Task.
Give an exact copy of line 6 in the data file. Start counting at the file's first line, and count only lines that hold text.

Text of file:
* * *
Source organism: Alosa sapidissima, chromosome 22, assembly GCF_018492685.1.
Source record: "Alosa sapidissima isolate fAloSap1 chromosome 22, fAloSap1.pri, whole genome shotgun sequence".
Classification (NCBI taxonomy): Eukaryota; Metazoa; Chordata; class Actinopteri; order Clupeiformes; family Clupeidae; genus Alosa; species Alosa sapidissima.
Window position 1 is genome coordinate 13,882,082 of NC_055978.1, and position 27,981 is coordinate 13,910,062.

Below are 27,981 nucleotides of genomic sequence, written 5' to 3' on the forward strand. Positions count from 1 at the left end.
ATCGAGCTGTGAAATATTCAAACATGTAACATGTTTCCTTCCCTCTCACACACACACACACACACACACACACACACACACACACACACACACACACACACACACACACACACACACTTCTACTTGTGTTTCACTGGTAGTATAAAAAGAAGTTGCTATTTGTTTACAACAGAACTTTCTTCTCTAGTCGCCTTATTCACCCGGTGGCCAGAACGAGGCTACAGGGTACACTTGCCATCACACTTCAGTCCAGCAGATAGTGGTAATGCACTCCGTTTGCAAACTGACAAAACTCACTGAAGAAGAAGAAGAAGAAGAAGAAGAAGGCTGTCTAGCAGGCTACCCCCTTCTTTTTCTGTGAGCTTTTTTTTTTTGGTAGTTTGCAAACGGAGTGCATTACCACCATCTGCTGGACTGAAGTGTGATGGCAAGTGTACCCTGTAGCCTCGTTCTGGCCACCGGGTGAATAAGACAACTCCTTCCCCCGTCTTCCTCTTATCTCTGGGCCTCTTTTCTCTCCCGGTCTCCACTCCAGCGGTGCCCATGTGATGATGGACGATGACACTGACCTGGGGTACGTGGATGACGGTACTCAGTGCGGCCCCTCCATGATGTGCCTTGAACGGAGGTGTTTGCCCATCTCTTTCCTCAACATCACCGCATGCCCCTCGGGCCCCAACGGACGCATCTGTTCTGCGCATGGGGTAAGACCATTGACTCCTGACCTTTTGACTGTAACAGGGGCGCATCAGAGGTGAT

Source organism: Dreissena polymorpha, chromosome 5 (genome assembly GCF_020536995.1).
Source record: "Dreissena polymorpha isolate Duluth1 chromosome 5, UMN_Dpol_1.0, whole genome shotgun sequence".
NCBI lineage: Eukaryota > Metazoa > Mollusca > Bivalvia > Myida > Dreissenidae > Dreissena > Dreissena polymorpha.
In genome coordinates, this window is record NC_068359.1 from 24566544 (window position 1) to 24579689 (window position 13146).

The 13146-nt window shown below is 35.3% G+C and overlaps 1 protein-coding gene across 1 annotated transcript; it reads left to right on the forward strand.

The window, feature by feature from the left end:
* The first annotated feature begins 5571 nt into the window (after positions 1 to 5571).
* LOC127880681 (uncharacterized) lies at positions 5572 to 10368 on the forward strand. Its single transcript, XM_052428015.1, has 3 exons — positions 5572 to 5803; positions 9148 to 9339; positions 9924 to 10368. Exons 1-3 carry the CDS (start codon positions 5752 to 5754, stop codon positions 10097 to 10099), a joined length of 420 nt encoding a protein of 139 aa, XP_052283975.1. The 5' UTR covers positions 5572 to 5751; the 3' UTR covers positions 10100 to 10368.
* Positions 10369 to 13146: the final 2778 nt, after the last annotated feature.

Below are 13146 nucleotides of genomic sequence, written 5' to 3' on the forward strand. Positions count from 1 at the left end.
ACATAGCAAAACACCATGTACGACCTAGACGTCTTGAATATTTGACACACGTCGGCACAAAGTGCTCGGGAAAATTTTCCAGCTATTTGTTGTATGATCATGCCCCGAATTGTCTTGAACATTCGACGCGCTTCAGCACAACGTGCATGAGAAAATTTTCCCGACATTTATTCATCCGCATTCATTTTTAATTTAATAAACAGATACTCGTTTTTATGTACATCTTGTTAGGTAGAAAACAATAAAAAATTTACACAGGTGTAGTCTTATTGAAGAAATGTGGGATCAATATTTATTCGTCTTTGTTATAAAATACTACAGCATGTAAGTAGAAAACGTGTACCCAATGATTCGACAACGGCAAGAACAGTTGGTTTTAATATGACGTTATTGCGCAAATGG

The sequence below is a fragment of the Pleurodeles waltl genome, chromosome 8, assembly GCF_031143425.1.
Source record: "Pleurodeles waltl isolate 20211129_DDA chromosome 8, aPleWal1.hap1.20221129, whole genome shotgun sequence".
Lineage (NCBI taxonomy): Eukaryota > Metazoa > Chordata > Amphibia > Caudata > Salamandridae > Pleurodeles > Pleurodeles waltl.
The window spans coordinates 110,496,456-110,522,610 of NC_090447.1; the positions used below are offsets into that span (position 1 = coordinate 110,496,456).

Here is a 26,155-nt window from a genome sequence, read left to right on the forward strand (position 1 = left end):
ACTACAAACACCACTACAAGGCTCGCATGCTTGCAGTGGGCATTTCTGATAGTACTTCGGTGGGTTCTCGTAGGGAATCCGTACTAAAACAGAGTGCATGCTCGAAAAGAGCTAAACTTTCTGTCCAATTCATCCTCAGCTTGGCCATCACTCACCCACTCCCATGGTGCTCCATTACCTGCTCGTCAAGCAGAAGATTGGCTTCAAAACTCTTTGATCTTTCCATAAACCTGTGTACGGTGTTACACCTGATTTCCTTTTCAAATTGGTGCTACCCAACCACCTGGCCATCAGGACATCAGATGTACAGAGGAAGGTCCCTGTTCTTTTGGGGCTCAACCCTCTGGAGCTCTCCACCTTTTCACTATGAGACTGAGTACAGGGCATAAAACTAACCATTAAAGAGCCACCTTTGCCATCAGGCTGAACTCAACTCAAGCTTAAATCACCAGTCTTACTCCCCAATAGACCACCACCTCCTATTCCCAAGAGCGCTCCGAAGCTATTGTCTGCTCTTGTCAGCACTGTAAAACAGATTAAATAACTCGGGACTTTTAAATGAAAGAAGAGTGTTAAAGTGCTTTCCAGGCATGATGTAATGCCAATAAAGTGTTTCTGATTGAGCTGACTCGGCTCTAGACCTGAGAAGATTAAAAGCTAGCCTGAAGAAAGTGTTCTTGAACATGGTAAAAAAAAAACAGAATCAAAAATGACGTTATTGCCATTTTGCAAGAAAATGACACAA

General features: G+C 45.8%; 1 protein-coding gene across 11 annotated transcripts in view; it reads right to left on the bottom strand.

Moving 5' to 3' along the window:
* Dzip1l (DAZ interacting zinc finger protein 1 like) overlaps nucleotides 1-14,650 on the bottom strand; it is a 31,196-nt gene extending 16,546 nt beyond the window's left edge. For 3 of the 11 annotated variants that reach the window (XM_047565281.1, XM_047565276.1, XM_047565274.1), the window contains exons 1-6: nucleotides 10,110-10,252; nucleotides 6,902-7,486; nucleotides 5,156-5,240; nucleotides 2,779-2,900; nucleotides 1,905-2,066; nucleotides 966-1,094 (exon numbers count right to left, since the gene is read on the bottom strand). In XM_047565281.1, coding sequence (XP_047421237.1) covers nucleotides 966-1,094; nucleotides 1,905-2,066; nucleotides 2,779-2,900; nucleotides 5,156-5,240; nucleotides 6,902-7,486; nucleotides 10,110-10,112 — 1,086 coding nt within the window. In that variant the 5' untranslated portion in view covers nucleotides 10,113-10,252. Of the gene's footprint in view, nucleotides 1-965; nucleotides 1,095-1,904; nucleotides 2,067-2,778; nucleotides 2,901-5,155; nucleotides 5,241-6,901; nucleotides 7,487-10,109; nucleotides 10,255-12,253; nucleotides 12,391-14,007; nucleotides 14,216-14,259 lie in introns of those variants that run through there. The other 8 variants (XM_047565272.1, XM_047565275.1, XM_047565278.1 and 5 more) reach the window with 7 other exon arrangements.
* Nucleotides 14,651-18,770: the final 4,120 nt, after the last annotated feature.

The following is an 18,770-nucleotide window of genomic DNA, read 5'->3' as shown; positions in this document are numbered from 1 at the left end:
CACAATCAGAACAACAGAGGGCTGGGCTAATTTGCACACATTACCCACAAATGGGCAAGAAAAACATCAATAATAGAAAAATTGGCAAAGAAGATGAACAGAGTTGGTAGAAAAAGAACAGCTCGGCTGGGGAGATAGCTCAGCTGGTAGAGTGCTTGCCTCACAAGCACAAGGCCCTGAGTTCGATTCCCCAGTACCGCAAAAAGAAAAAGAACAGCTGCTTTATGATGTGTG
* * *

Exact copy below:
ATCGAGCTGTGAAATATTCAAACATGTAACATGTTTCCTTCCCTCTCACACACACACACACACACACACACACACACACACACACACACACACACACACACACACACACACACACACTTCTACTTGTGTTTCACTGGTAGTATAAAAAGAAGTTGCTATTTGTTTACAACAGAACTTTCTTCTCTAGTCGCCTTATTCACCCGGTGGCCAGAACGAGGCTACAGGGTACACTTGCCATCACACTTCAGTCCAGCAGATAGTGGTAATGCACTCCGTTTGCAAACTGACAAAACTCACTGAAGAAGAAGAAGAAGAAGAAGAAGAAGGCTGTCTAGCAGGCTACCCCCTTCTTTTTCTGTGAGCTTTTTTTTTTTGGTAGTTTGCAAACGGAGTGCATTACCACCATCTGCTGGACTGAAGTGTGATGGCAAGTGTACCCTGTAGCCTCGTTCTGGCCACCGGGTGAATAAGACAACTCCTTCCCCCGTCTTCCTCTTATCTCTGGGCCTCTTTTCTCTCCCGGTCTCCACTCCAGCGGTGCCCATGTGATGATGGACGATGACACTGACCTGGGGTACGTGGATGACGGTACTCAGTGCGGCCCCTCCATGATGTGCCTTGAACGGAGGTGTTTGCCCATCTCTTTCCTCAACATCACCGCATGCCCCTCGGGCCCCAACGGACGCATCTGTTCTGCGCATGGGGTAAGACCATTGACTCCTGACCTTTTGACTGTAACAGGGGCGCATCAGAGGTGAT